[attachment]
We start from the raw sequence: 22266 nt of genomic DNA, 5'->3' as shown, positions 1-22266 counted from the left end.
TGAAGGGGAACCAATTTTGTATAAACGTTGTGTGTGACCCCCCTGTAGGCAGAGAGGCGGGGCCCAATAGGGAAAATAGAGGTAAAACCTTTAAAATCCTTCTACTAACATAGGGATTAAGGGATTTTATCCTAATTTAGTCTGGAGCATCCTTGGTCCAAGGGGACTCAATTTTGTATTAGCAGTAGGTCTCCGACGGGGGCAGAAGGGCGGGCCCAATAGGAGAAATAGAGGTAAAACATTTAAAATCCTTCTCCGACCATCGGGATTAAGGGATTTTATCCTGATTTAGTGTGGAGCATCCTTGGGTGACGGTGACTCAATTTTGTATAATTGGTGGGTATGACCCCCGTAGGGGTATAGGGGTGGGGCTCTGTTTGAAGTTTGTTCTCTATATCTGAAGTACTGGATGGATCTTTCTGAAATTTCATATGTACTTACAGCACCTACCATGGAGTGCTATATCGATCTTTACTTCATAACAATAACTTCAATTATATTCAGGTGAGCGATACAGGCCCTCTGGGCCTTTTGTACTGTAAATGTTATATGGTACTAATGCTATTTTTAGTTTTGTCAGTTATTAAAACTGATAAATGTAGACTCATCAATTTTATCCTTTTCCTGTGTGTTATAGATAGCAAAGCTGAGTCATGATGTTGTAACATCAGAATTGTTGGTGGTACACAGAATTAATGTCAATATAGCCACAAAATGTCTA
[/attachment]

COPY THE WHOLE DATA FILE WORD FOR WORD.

We start from the raw sequence: 22266 nt of genomic DNA, 5'->3' as shown, positions 1-22266 counted from the left end.
TGAAGGGGAACCAATTTTGTATAAACGTTGTGTGTGACCCCCCTGTAGGCAGAGAGGCGGGGCCCAATAGGGAAAATAGAGGTAAAACCTTTAAAATCCTTCTACTAACATAGGGATTAAGGGATTTTATCCTAATTTAGTCTGGAGCATCCTTGGTCCAAGGGGACTCAATTTTGTATTAGCAGTAGGTCTCCGACGGGGGCAGAAGGGCGGGCCCAATAGGAGAAATAGAGGTAAAACATTTAAAATCCTTCTCCGACCATCGGGATTAAGGGATTTTATCCTGATTTAGTGTGGAGCATCCTTGGGTGACGGTGACTCAATTTTGTATAATTGGTGGGTATGACCCCCGTAGGGGTATAGGGGTGGGGCTCTGTTTGAAGTTTGTTCTCTATATCTGAAGTACTGGATGGATCTTTCTGAAATTTCATATGTACTTACAGCACCTACCATGGAGTGCTATATCGATCTTTACTTCATAACAATAACTTCAATTATATTCAGGTGAGCGATACAGGCCCTCTGGGCCTTTTGTACTGTAAATGTTATATGGTACTAATGCTATTTTTAGTTTTGTCAGTTATTAAAACTGATAAATGTAGACTCATCAATTTTATCCTTTTCCTGTGTGTTATAGATAGCAAAGCTGAGTCATGATGTTGTAACATCAGAATTGTTGGTGGTACACAGAATTAATGTCAATATAGCCACAAAATGTCTA